Lao military official quoted in The Vientiane Times

Lao official media this week quoted Lao army investigators as saying the alleged massacre was fabricated. The Vientiane Times cited Colonel Bouaxieng Champaphan, deputy director of the Lao People’s Army general staff department, as saying the alleged attack never took place.

“Hostile news reporting and footage presented in foreign press were created for the purpose of slandering the Lao government and dividing the state of solidarity among people within the country,” it quoted him as saying. Bouaxieng also “reaffirmed that Lao soldiers would not do such a thing,” it said.

Amnesty International says it has evidence confirming the alleged mutilation and massacre of unarmed children, aged between 13 and 16. Four of the five were girls and were also raped, it said.

“The attacks violate the most fundamental principles of international human rights and humanitarian law. These rapes and killings constitute war crimes,” the London-based human rights group said. “The Lao authorities must, as a matter of utmost urgency, permit UN agencies and independent monitors unfettered access to those rebels.”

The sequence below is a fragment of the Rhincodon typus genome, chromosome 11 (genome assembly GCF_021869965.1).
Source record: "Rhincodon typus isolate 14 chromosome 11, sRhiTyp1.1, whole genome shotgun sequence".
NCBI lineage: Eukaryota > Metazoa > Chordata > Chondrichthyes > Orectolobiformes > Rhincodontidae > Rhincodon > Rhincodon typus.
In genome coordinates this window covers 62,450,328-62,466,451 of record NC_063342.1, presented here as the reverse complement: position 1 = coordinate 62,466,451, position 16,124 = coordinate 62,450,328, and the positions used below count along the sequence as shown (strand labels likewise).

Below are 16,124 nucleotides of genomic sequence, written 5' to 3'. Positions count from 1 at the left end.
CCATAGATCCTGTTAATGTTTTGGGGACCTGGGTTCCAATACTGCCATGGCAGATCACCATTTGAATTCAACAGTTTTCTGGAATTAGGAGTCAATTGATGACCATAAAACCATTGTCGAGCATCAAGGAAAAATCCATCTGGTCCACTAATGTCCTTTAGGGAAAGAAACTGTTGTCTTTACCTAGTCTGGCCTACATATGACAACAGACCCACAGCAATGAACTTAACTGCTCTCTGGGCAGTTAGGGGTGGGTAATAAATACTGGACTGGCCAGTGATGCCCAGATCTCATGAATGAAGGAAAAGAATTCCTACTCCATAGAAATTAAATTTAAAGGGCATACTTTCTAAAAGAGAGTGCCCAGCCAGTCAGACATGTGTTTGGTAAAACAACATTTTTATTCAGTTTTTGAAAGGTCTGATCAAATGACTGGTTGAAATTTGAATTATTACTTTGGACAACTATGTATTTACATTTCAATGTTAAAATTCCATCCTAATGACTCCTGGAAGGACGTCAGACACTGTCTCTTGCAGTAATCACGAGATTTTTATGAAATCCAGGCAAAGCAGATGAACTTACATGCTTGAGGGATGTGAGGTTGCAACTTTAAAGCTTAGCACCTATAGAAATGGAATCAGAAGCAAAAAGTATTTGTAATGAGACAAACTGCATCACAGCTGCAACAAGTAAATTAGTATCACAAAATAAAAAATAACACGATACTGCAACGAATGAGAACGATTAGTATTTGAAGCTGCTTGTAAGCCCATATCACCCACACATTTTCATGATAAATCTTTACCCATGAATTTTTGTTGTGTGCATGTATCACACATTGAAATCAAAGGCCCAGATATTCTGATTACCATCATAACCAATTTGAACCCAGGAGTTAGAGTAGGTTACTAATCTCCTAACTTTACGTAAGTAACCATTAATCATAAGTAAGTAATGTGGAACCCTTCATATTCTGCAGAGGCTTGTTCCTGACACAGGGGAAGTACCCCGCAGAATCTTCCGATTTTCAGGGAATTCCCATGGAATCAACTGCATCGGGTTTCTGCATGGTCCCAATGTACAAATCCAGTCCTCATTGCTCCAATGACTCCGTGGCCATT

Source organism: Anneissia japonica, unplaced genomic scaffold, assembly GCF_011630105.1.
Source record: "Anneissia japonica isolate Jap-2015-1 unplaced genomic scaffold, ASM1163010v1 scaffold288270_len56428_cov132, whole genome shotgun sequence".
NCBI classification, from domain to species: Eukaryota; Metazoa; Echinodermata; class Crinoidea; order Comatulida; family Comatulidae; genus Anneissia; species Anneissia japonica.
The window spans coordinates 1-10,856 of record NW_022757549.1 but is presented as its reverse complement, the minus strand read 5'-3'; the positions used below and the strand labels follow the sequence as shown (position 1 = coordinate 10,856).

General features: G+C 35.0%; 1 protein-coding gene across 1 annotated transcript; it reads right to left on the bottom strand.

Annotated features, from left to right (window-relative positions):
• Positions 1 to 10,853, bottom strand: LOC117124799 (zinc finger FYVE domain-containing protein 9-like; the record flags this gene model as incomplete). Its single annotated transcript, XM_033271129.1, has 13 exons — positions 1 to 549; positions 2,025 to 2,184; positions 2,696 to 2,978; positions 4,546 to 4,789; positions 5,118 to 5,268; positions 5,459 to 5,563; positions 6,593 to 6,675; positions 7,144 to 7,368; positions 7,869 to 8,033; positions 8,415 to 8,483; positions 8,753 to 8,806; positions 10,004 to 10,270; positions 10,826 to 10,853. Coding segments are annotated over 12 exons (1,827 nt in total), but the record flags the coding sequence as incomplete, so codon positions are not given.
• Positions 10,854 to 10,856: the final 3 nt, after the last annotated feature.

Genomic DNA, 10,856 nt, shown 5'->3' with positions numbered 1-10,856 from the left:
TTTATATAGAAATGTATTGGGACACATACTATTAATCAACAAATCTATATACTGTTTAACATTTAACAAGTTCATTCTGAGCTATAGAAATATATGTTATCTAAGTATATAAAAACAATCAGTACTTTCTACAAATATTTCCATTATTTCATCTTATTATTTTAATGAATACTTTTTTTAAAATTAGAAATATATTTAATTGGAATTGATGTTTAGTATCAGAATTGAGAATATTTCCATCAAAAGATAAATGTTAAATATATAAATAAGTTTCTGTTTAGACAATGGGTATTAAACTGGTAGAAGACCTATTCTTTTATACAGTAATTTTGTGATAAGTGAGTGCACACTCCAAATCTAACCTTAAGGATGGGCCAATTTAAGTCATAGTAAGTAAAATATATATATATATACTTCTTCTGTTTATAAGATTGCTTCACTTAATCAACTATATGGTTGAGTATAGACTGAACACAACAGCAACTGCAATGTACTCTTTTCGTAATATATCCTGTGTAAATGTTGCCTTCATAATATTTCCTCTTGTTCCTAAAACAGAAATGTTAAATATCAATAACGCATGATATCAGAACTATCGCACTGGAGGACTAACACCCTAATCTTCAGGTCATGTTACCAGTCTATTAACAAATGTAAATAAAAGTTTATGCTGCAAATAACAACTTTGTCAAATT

‘Serious abuses’

In its 2003 human rights report, the U.S. State Department said the Lao government’s human rights record “was poor and it continued to commit serious abuses.”

“Members of the security forces abused detainees, especially those suspected of insurgent or anti-government activity. Heightened insurgent activity and the government's response resulted in scores of civilian casualties during the year. Prisoners were sometimes abused and tortured, and prison conditions generally were extremely harsh and life threatening. Police used arbitrary arrest, detention, and surveillance,” it said.